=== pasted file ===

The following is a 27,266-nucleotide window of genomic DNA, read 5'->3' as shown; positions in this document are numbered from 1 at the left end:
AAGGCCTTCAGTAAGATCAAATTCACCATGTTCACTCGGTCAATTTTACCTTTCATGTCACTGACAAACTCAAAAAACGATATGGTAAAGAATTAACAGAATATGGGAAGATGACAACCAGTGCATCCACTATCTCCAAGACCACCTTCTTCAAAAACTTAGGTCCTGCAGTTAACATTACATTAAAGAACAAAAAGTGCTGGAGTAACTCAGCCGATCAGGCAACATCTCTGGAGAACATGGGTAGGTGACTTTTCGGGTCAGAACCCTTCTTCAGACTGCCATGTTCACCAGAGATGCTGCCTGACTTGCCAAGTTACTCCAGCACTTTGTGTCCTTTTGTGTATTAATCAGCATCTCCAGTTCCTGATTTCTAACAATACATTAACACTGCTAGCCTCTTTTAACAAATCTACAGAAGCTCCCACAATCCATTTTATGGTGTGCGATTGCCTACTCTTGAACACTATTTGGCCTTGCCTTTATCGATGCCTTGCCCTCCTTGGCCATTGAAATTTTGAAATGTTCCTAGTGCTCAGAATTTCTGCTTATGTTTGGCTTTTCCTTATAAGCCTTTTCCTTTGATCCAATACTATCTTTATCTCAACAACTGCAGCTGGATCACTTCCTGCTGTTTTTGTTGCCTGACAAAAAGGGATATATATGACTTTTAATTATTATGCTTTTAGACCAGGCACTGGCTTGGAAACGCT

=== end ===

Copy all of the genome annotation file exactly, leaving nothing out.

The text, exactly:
The following is a 27,266-nucleotide window of genomic DNA, read 5'->3' as shown; positions in this document are numbered from 1 at the left end:
AAGGCCTTCAGTAAGATCAAATTCACCATGTTCACTCGGTCAATTTTACCTTTCATGTCACTGACAAACTCAAAAAACGATATGGTAAAGAATTAACAGAATATGGGAAGATGACAACCAGTGCATCCACTATCTCCAAGACCACCTTCTTCAAAAACTTAGGTCCTGCAGTTAACATTACATTAAAGAACAAAAAGTGCTGGAGTAACTCAGCCGATCAGGCAACATCTCTGGAGAACATGGGTAGGTGACTTTTCGGGTCAGAACCCTTCTTCAGACTGCCATGTTCACCAGAGATGCTGCCTGACTTGCCAAGTTACTCCAGCACTTTGTGTCCTTTTGTGTATTAATCAGCATCTCCAGTTCCTGATTTCTAACAATACATTAACACTGCTAGCCTCTTTTAACAAATCTACAGAAGCTCCCACAATCCATTTTATGGTGTGCGATTGCCTACTCTTGAACACTATTTGGCCTTGCCTTTATCGATGCCTTGCCCTCCTTGGCCATTGAAATTTTGAAATGTTCCTAGTGCTCAGAATTTCTGCTTATGTTTGGCTTTTCCTTATAAGCCTTTTCCTTTGATCCAATACTATCTTTATCTCAACAACTGCAGCTGGATCACTTCCTGCTGTTTTTGTTGCCTGACAAAAAGGGATATATATGACTTTTAATTATTATGCTTTTAGACCAGGCACTGGCTTGGAAACGCT